While exploring dungeons because REASONS is popular in the cartoon Adventure Time you will probably need your plots and adventures to be coherent. Like the Tom Clancy quote, “The difference between reality and fiction? Fiction has to make sense,” you need to give your players enough plausibility for them to suspend their disbelief. The suspension of disbelief might seem moot when pretending to fly space cruisers and cast high level magic spells, but it’s not. The game world still needs to feel like its grounded in a reality, even if it’s not this reality.
If you’re like me you want quests and adventures that play more like Mine of Phandelver and less like nearly all the straightforward adventures (especially the LFR modules) for D&D 4e. A problem that reinforced the negative views of 4e as a game of straightforward combat grinds. There’s no excuse for such thoughtless and poor design by a premier games publisher.
So how can we make some better quests and adventures for our players and thereby improve our games? First let’s look at this list of 12 quest types I pulled from Extra Curricular (the fan forum of the Youtube channel Extra Credits).
- Kill Quests: Slay a certain type and number of enemies.
- Fetch Quests: Obtain an item and return with it.
- FedEx Quests: Deliver an item to somewhere else.
- Collect Quests: Obtain a certain amount of some item.
- Escort Quests: Accompany an NPC as they venture across the map.
- Exploration Quests: Search an unexplored area, such as a dungeon or forest, for treasure and/or new enemy types.
- Siege Quests: Infiltrate an enemy base and defeat either all enemies or just one boss.
- Defense Quests: Defend an important area, precious item, or strategic base from enemy onslaught.
- Diplomatic Quests: Improve or Harm relations between individual NPCs, factions, or nations through only (or at least primarily) dialogue or other non-combat means.
- Recruitment Quests: Obtain potential allies, NPC or PC, to help in future campaigns and quests.
- Sabotage Quests: Undermine the workings of an enemy unit, base, or artifact through stealth, cunning, or clever application of magic.
- Theft Quests: Steal items of value from the enemy, unsuspecting individuals, or from various locales.
If for some reason you don’t watch Extra Credits videos, you should start right now. There is no better introduction for pen and paper GMs to Extra Credits’ insights on game development (video games) than their two part look at RPG quest design. https://www.youtube.com/watch?
Now Extra Credits focused specifically on MMO RPG quests. I hope you’re not sending your players off to kill a nice round number of x-type monsters. But it is a very simple place for us to start the discussion. After some research I found five really basic MMO quest types kept coming up:
- Kill Quests
- Escort/Delivery Quests
- Discovery Quests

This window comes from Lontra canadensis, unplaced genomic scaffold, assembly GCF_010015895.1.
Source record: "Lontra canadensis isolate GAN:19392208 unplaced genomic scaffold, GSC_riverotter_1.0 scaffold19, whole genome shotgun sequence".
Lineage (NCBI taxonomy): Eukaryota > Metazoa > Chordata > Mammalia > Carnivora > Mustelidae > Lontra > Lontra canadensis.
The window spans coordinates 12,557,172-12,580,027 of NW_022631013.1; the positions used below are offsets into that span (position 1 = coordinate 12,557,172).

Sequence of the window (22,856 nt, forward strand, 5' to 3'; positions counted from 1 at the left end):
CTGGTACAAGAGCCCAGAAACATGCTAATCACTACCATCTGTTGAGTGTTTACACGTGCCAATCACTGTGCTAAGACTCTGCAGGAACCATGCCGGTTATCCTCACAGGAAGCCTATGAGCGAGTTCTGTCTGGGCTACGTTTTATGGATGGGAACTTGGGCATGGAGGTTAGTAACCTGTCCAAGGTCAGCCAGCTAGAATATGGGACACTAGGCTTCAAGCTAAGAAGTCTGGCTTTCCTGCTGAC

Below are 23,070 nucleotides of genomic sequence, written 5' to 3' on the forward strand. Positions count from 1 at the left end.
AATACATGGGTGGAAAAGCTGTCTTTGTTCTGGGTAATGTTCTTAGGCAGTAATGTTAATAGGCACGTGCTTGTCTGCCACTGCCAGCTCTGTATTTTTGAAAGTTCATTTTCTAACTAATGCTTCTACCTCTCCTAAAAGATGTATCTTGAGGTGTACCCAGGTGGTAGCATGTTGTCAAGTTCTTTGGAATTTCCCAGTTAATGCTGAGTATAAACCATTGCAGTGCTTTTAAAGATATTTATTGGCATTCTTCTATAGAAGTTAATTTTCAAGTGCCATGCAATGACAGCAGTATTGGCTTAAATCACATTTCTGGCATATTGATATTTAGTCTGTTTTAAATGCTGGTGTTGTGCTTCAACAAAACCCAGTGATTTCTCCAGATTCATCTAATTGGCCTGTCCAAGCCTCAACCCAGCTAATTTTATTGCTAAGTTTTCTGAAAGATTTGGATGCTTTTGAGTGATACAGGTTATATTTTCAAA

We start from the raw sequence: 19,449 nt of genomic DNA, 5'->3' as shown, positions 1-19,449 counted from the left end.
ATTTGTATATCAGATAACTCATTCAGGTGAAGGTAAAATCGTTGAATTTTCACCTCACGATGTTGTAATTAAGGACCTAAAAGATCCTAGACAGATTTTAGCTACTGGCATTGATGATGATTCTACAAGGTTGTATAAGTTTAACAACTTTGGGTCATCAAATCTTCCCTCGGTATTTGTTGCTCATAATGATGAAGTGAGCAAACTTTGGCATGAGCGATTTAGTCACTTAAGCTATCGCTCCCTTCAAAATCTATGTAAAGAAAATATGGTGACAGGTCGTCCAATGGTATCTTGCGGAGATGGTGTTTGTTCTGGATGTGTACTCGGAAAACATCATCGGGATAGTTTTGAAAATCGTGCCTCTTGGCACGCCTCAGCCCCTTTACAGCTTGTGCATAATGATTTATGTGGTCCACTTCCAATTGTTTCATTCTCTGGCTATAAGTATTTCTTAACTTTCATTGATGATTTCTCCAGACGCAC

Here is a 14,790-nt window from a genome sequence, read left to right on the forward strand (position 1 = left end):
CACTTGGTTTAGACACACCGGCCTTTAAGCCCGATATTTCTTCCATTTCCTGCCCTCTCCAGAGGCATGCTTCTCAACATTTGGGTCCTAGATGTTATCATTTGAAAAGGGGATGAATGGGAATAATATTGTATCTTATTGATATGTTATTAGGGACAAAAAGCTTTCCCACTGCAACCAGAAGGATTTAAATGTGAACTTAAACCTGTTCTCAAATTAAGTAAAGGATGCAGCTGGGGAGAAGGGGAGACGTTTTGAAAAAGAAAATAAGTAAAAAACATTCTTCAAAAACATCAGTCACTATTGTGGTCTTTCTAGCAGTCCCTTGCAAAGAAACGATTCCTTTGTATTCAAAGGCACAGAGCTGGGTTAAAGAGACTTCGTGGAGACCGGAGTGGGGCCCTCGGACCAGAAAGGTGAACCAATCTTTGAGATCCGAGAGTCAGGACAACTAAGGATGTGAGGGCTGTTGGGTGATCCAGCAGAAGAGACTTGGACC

- Fetch Quests
- Escape Quests
Actually we can winnow this list better. First off an escape quest is just a delivery quest with the PCs as the package. You could also set it up as discovery quest if the escape route/exit isn’t simple to identify, like Homer’s Odyssey.
We can also tick off fetch quests, it’s just a delivery quest with a different location to pick up the package. You also may need to discover the package’s location, or kill someone to take it.
There are also inverse quests, or “Stop X” quests. Need to protect a static location or person? That’s a Stop Kill Quest.
I also wanted to add Make Quests. Those quests about building, crafting, or summoning something, NOT delivering components for an NPC to make something (delivery). I mean the inverse is an tabletop trope, how many times have you needed to stop the BBEG from completing a big ritual?
So our revised list looks something like this:
- Kill/Stop Kill
- Delivery/Stop Delivery
- Discovery/Stop Discovery
- Make/Stop Make
That’s right as PCs, we’re always killing, moving, finding, or making something. Just remember to be liberal in your application. Kill doesn’t always mean a person or monster, it could be an idea, or an item. Same thing with Stop X inverses, Stop Kill doesn’t necessarily need to be achieved by killing. In fact, it’s a lot more interesting when it’s not. With that in mind we can apply this lean mean list of basic quest types to the initial list of twelve.
- Kill = Kill
- Fetch = Delivery with potential additions of Kill and Discovery
- Fedex = Delivery
- Collect = Delivery for someone else. An intrinsic collect quest has no valid parallel in tabletop
- Escort = Delivery
- Exploration = Discovery
- Siege = Kill
- Defense = Kill… to Stop Kill
- Diplomatic = Make/Stop Make, but could be any depending on the situation
- Recruitment = Discover/Make often by way of Stop Kill (save NPC from death)
- Sabotage = Stop Make or Kill
- Theft = Delivery
Pretty easy, right? Like a Fetch Quest you should routinely chain these basic quest types together to make larger and more dynamic adventures by linking the individual objectives. Earlier I mentioned stopping the BBEG from completing a ritual, let’s break that down to make the adventure more dynamic.
Discover: The party needs to find out where the evil cultists’ base is located
Stop Make: Stop the evil ritual from completion
Kill: The party needs to desecrate the site to make sure no cultists resume the ritual
Stop Kill: The party needs to protect the site while one character desecrates it
Kill: The party needs to do clean up duty on the remaining cultists.
Keep these simple quest types in mind when planning your next adventure. Keep an eye out as I expand on this premise in the next blog.